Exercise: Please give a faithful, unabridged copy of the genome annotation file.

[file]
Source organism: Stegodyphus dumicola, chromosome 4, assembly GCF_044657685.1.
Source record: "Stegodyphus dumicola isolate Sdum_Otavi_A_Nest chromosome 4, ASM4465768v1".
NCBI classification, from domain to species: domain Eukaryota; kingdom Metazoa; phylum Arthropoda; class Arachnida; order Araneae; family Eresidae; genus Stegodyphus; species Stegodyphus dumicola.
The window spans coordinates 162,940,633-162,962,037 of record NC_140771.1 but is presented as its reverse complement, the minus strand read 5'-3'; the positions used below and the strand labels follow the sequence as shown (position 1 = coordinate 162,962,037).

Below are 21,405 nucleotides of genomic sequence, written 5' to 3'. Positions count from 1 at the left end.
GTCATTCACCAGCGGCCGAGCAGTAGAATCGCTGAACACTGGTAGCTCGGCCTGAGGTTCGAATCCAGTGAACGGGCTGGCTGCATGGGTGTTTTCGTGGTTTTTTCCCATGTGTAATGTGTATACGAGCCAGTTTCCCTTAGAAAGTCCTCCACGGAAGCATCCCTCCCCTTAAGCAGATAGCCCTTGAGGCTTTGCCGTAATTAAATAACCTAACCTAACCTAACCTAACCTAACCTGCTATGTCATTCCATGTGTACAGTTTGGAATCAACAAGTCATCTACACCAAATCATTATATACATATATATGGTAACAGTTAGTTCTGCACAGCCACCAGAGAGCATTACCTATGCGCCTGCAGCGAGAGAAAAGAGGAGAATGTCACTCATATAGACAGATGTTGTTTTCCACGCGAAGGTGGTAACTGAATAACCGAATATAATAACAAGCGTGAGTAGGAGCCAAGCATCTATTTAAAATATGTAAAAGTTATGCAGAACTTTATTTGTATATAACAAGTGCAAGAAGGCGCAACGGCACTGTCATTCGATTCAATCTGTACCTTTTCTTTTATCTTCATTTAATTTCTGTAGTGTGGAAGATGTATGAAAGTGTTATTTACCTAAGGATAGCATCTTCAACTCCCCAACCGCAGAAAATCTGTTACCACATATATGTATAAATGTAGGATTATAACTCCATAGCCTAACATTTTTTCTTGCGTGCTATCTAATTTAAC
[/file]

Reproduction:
Source organism: Stegodyphus dumicola, chromosome 4, assembly GCF_044657685.1.
Source record: "Stegodyphus dumicola isolate Sdum_Otavi_A_Nest chromosome 4, ASM4465768v1".
NCBI classification, from domain to species: domain Eukaryota; kingdom Metazoa; phylum Arthropoda; class Arachnida; order Araneae; family Eresidae; genus Stegodyphus; species Stegodyphus dumicola.
The window spans coordinates 162,940,633-162,962,037 of record NC_140771.1 but is presented as its reverse complement, the minus strand read 5'-3'; the positions used below and the strand labels follow the sequence as shown (position 1 = coordinate 162,962,037).

Below are 21,405 nucleotides of genomic sequence, written 5' to 3'. Positions count from 1 at the left end.
GTCATTCACCAGCGGCCGAGCAGTAGAATCGCTGAACACTGGTAGCTCGGCCTGAGGTTCGAATCCAGTGAACGGGCTGGCTGCATGGGTGTTTTCGTGGTTTTTTCCCATGTGTAATGTGTATACGAGCCAGTTTCCCTTAGAAAGTCCTCCACGGAAGCATCCCTCCCCTTAAGCAGATAGCCCTTGAGGCTTTGCCGTAATTAAATAACCTAACCTAACCTAACCTAACCTAACCTGCTATGTCATTCCATGTGTACAGTTTGGAATCAACAAGTCATCTACACCAAATCATTATATACATATATATGGTAACAGTTAGTTCTGCACAGCCACCAGAGAGCATTACCTATGCGCCTGCAGCGAGAGAAAAGAGGAGAATGTCACTCATATAGACAGATGTTGTTTTCCACGCGAAGGTGGTAACTGAATAACCGAATATAATAACAAGCGTGAGTAGGAGCCAAGCATCTATTTAAAATATGTAAAAGTTATGCAGAACTTTATTTGTATATAACAAGTGCAAGAAGGCGCAACGGCACTGTCATTCGATTCAATCTGTACCTTTTCTTTTATCTTCATTTAATTTCTGTAGTGTGGAAGATGTATGAAAGTGTTATTTACCTAAGGATAGCATCTTCAACTCCCCAACCGCAGAAAATCTGTTACCACATATATGTATAAATGTAGGATTATAACTCCATAGCCTAACATTTTTTCTTGCGTGCTATCTAATTTAAC